Air recirculation
The control module supplies current to a DC motor which turns the air recirculation flap.
Air recirculation is selected 45 seconds after starting the engine if the outside temperature is high and the desired mixed air temperature is low for both zones (both zones need to be cooled substantially).
Air recirculation is also selected in the following three cases:

when the outside temperature is very high
when the outside temperature is high and the oar speed low (performance of the A/C falls) when the outside temperature and coolant temperature are high (risk of engine overheating)
The control module requests the A/C compressor to cut in if the outside temperature exceeds 5 C and ECON is not selected.

Main Components


Heating and Ventilation


The climate system enables the cabin to be divided into two separate climate zones where one temperature can be set for the driver and another set for the passengers. This is done by means of three air-mixing flaps; one for the front passenger, one for the rear passengers and one for the driver.



Air Mixing

The air mix temperature is regulated by means of a stepping motor for each climate zone.

The driver's zone has one air-mixing flap, while the passenger zone has two, one for the front seat passenger and one for the rear seat passengers, which are connected by a link arm.

The air temperature from the heat exchanger is affected by the fan speed and the position of the air-mixing flap. On certain markets, the water passing through the heat exchanger can be turned off completely with a vacuum operated shut-off valve to obtain maximum cooling efficiency (cars with A/C).

Depending on the desired heating position/temperature, the air-mixing flap directs a certain amount of the incoming air through the heat exchanger.

If cold air has been selected, the air-mixing flap is closed so that air is prevented from reaching the heat exchanger.

Certain engine versions are equipped with a circulation pump for the heat exchanger. By increasing the flow of coolant through the heat exchanger when necessary, maximum heating efficiency can be obtained.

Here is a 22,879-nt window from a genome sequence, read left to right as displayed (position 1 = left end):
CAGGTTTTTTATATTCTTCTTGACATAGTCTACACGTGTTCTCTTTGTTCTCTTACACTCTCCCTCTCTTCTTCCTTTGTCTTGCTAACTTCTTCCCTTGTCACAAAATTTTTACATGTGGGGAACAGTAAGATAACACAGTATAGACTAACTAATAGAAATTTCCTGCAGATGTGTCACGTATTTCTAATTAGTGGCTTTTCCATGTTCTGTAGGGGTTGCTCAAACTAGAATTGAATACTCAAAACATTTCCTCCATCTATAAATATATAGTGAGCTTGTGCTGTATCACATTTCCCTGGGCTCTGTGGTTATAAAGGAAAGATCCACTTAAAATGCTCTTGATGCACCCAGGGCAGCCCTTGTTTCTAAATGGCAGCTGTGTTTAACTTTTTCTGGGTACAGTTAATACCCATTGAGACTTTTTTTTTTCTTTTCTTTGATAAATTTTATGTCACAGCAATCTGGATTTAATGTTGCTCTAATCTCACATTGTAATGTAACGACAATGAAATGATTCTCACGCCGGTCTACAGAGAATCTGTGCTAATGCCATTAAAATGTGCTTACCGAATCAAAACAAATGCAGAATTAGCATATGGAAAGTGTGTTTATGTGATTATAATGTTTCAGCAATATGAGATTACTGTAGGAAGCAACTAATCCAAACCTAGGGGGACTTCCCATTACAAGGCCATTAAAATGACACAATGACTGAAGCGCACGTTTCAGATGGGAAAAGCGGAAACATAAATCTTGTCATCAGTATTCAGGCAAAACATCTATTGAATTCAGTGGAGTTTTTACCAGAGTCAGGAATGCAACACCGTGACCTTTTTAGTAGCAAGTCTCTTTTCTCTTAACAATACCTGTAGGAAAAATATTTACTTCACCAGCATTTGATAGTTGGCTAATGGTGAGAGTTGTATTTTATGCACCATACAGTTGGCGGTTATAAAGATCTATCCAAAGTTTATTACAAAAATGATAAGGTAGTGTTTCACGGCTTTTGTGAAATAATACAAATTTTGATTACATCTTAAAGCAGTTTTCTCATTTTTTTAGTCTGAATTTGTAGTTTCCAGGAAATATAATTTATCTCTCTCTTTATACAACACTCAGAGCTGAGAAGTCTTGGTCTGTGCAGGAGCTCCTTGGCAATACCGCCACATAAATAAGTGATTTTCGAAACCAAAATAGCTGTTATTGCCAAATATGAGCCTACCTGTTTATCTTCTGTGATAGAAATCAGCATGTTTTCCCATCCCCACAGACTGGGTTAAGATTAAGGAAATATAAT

Bus Communication



In the Saab 9-5, all the car's control modules are connected to buses with the exception of the ABS and SRS control modules.
The bus is divided into the power train (P bus) and the instrument bus (I bus). Both busses are connected to the main instrument display panel (MIU). The busses are electronically separated.
The P-bus has a data transfer rate ten times higher than that of the I-bus.
All the information that one control module sends is available to all the other control modules connected to the bus. The MIU is responsible for ensuring that all the information on one bus is also available on the other.
The control modules send out information on the bus at regular intervals. The time between two transmissions depends on the information being transmitted and varies between 10 milliseconds (0.010 seconds) and one second . Information is also sent out by the control modules whenever the information changes.
The transfer of information between the control modules is achieved on two leads BUS+ (green lead) and BUS- (white lead). Both leads of the P-bus are twisted to increase the tolerance to electrical interference.

In a bus system, all the units must be able to communicate with each other. For example, the engine cannot be started if Trionic is unable to receive immobilizer information from TWICE.

Intermittent bus faults
Trionic and TCM check continuously to see that all the control modules they receive information from are communicating correctly.
In the event of an intermittent fault occurring in the bus communication, diagnostic trouble codes will be set in Trionic and TCM.
The cause of the fault can be that the power supply or one of the bus leads to the control module in question is absent.

Permanent bus faults
All communication between the diagnostics tool and the bus-connected systems goes via DICE. Irrespective of which system is being contacted, the diagnostics tool and DICE will check to see that all the bus-connected systems in the car are activated and communicating. If any of the bus-connected control modules are missing, the diagnostics tool will detect this. This means that all the bus-connected control modules are communicating correctly if there is no warning from the diagnostics tool.

Incorrect values on the bus
TRIONIC and TCM generate a diagnostic trouble code (DTC) when the information they fetch from the bus has an erroneous value.
The text in the diagnostic trouble code refers to the system in which the error exists.

ACC uses the following information:






ACC sends the following information:



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Thursday, October 30th, 2008 AT 12:12 PM